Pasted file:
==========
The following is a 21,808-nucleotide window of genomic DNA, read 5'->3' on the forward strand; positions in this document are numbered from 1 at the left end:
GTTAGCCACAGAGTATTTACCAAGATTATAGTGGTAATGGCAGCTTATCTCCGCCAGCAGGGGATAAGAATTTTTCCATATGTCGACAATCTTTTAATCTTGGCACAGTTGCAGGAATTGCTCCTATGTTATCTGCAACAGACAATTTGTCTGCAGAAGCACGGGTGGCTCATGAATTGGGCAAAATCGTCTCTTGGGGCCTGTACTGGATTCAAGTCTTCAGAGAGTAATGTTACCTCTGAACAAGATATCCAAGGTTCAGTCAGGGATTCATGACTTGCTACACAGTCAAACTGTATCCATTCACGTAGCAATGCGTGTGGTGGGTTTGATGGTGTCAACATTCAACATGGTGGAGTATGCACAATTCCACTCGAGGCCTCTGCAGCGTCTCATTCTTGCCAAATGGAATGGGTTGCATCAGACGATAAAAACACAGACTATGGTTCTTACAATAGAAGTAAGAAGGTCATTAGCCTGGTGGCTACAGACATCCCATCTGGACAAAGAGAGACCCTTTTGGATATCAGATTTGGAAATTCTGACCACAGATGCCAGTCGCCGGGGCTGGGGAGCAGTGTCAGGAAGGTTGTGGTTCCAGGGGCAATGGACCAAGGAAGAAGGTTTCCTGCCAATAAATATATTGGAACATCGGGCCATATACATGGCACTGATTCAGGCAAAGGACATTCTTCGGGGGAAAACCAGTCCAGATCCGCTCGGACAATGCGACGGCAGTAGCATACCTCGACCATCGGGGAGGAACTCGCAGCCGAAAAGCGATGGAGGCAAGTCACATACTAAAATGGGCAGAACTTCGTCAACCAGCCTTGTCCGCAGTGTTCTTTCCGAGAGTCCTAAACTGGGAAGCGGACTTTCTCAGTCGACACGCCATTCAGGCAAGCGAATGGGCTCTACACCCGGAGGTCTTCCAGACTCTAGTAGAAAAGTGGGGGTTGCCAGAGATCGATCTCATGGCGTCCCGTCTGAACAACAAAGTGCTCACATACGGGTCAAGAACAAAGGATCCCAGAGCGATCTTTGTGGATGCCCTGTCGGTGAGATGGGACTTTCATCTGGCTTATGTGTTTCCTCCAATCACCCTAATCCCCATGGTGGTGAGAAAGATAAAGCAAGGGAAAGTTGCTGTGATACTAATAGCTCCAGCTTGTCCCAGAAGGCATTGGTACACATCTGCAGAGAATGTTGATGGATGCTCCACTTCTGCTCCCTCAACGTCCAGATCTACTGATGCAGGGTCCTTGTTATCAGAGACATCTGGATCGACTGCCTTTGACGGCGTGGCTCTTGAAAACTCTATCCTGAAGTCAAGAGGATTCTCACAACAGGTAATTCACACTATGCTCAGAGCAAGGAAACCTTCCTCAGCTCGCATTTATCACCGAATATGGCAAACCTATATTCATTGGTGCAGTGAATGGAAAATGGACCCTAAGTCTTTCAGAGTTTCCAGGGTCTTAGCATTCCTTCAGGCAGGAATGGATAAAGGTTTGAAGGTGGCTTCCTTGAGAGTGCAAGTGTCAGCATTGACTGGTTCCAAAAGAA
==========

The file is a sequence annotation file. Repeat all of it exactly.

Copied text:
The following is a 21,808-nucleotide window of genomic DNA, read 5'->3' on the forward strand; positions in this document are numbered from 1 at the left end:
GTTAGCCACAGAGTATTTACCAAGATTATAGTGGTAATGGCAGCTTATCTCCGCCAGCAGGGGATAAGAATTTTTCCATATGTCGACAATCTTTTAATCTTGGCACAGTTGCAGGAATTGCTCCTATGTTATCTGCAACAGACAATTTGTCTGCAGAAGCACGGGTGGCTCATGAATTGGGCAAAATCGTCTCTTGGGGCCTGTACTGGATTCAAGTCTTCAGAGAGTAATGTTACCTCTGAACAAGATATCCAAGGTTCAGTCAGGGATTCATGACTTGCTACACAGTCAAACTGTATCCATTCACGTAGCAATGCGTGTGGTGGGTTTGATGGTGTCAACATTCAACATGGTGGAGTATGCACAATTCCACTCGAGGCCTCTGCAGCGTCTCATTCTTGCCAAATGGAATGGGTTGCATCAGACGATAAAAACACAGACTATGGTTCTTACAATAGAAGTAAGAAGGTCATTAGCCTGGTGGCTACAGACATCCCATCTGGACAAAGAGAGACCCTTTTGGATATCAGATTTGGAAATTCTGACCACAGATGCCAGTCGCCGGGGCTGGGGAGCAGTGTCAGGAAGGTTGTGGTTCCAGGGGCAATGGACCAAGGAAGAAGGTTTCCTGCCAATAAATATATTGGAACATCGGGCCATATACATGGCACTGATTCAGGCAAAGGACATTCTTCGGGGGAAAACCAGTCCAGATCCGCTCGGACAATGCGACGGCAGTAGCATACCTCGACCATCGGGGAGGAACTCGCAGCCGAAAAGCGATGGAGGCAAGTCACATACTAAAATGGGCAGAACTTCGTCAACCAGCCTTGTCCGCAGTGTTCTTTCCGAGAGTCCTAAACTGGGAAGCGGACTTTCTCAGTCGACACGCCATTCAGGCAAGCGAATGGGCTCTACACCCGGAGGTCTTCCAGACTCTAGTAGAAAAGTGGGGGTTGCCAGAGATCGATCTCATGGCGTCCCGTCTGAACAACAAAGTGCTCACATACGGGTCAAGAACAAAGGATCCCAGAGCGATCTTTGTGGATGCCCTGTCGGTGAGATGGGACTTTCATCTGGCTTATGTGTTTCCTCCAATCACCCTAATCCCCATGGTGGTGAGAAAGATAAAGCAAGGGAAAGTTGCTGTGATACTAATAGCTCCAGCTTGTCCCAGAAGGCATTGGTACACATCTGCAGAGAATGTTGATGGATGCTCCACTTCTGCTCCCTCAACGTCCAGATCTACTGATGCAGGGTCCTTGTTATCAGAGACATCTGGATCGACTGCCTTTGACGGCGTGGCTCTTGAAAACTCTATCCTGAAGTCAAGAGGATTCTCACAACAGGTAATTCACACTATGCTCAGAGCAAGGAAACCTTCCTCAGCTCGCATTTATCACCGAATATGGCAAACCTATATTCATTGGTGCAGTGAATGGAAAATGGACCCTAAGTCTTTCAGAGTTTCCAGGGTCTTAGCATTCCTTCAGGCAGGAATGGATAAAGGTTTGAAGGTGGCTTCCTTGAGAGTGCAAGTGTCAGCATTGACTGGTTCCAAAAGAA